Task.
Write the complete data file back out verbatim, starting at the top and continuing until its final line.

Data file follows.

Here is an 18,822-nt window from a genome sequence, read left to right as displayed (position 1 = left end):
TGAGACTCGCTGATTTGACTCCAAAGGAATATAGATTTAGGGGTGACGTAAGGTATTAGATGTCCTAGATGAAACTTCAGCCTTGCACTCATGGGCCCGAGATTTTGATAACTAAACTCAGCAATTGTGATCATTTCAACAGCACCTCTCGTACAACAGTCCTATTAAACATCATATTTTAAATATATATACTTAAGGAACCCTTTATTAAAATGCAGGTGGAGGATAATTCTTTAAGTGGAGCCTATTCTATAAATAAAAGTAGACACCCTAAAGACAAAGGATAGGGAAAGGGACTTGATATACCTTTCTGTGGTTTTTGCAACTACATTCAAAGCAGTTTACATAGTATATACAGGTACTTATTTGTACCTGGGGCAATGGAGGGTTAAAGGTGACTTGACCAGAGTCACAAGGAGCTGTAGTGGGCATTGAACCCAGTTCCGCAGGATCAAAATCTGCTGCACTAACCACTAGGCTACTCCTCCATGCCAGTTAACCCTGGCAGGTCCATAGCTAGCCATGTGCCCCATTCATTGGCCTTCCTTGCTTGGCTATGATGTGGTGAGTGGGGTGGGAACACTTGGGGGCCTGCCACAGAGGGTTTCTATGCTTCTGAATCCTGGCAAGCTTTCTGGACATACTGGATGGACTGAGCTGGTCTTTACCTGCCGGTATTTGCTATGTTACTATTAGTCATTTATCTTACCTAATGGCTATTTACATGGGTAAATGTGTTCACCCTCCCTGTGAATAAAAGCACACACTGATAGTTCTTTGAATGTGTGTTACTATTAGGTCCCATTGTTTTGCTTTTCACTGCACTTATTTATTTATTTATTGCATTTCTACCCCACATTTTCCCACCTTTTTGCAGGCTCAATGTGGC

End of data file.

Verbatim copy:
Here is an 18,822-nt window from a genome sequence, read left to right as displayed (position 1 = left end):
TGAGACTCGCTGATTTGACTCCAAAGGAATATAGATTTAGGGGTGACGTAAGGTATTAGATGTCCTAGATGAAACTTCAGCCTTGCACTCATGGGCCCGAGATTTTGATAACTAAACTCAGCAATTGTGATCATTTCAACAGCACCTCTCGTACAACAGTCCTATTAAACATCATATTTTAAATATATATACTTAAGGAACCCTTTATTAAAATGCAGGTGGAGGATAATTCTTTAAGTGGAGCCTATTCTATAAATAAAAGTAGACACCCTAAAGACAAAGGATAGGGAAAGGGACTTGATATACCTTTCTGTGGTTTTTGCAACTACATTCAAAGCAGTTTACATAGTATATACAGGTACTTATTTGTACCTGGGGCAATGGAGGGTTAAAGGTGACTTGACCAGAGTCACAAGGAGCTGTAGTGGGCATTGAACCCAGTTCCGCAGGATCAAAATCTGCTGCACTAACCACTAGGCTACTCCTCCATGCCAGTTAACCCTGGCAGGTCCATAGCTAGCCATGTGCCCCATTCATTGGCCTTCCTTGCTTGGCTATGATGTGGTGAGTGGGGTGGGAACACTTGGGGGCCTGCCACAGAGGGTTTCTATGCTTCTGAATCCTGGCAAGCTTTCTGGACATACTGGATGGACTGAGCTGGTCTTTACCTGCCGGTATTTGCTATGTTACTATTAGTCATTTATCTTACCTAATGGCTATTTACATGGGTAAATGTGTTCACCCTCCCTGTGAATAAAAGCACACACTGATAGTTCTTTGAATGTGTGTTACTATTAGGTCCCATTGTTTTGCTTTTCACTGCACTTATTTATTTATTTATTGCATTTCTACCCCACATTTTCCCACCTTTTTGCAGGCTCAATGTGGC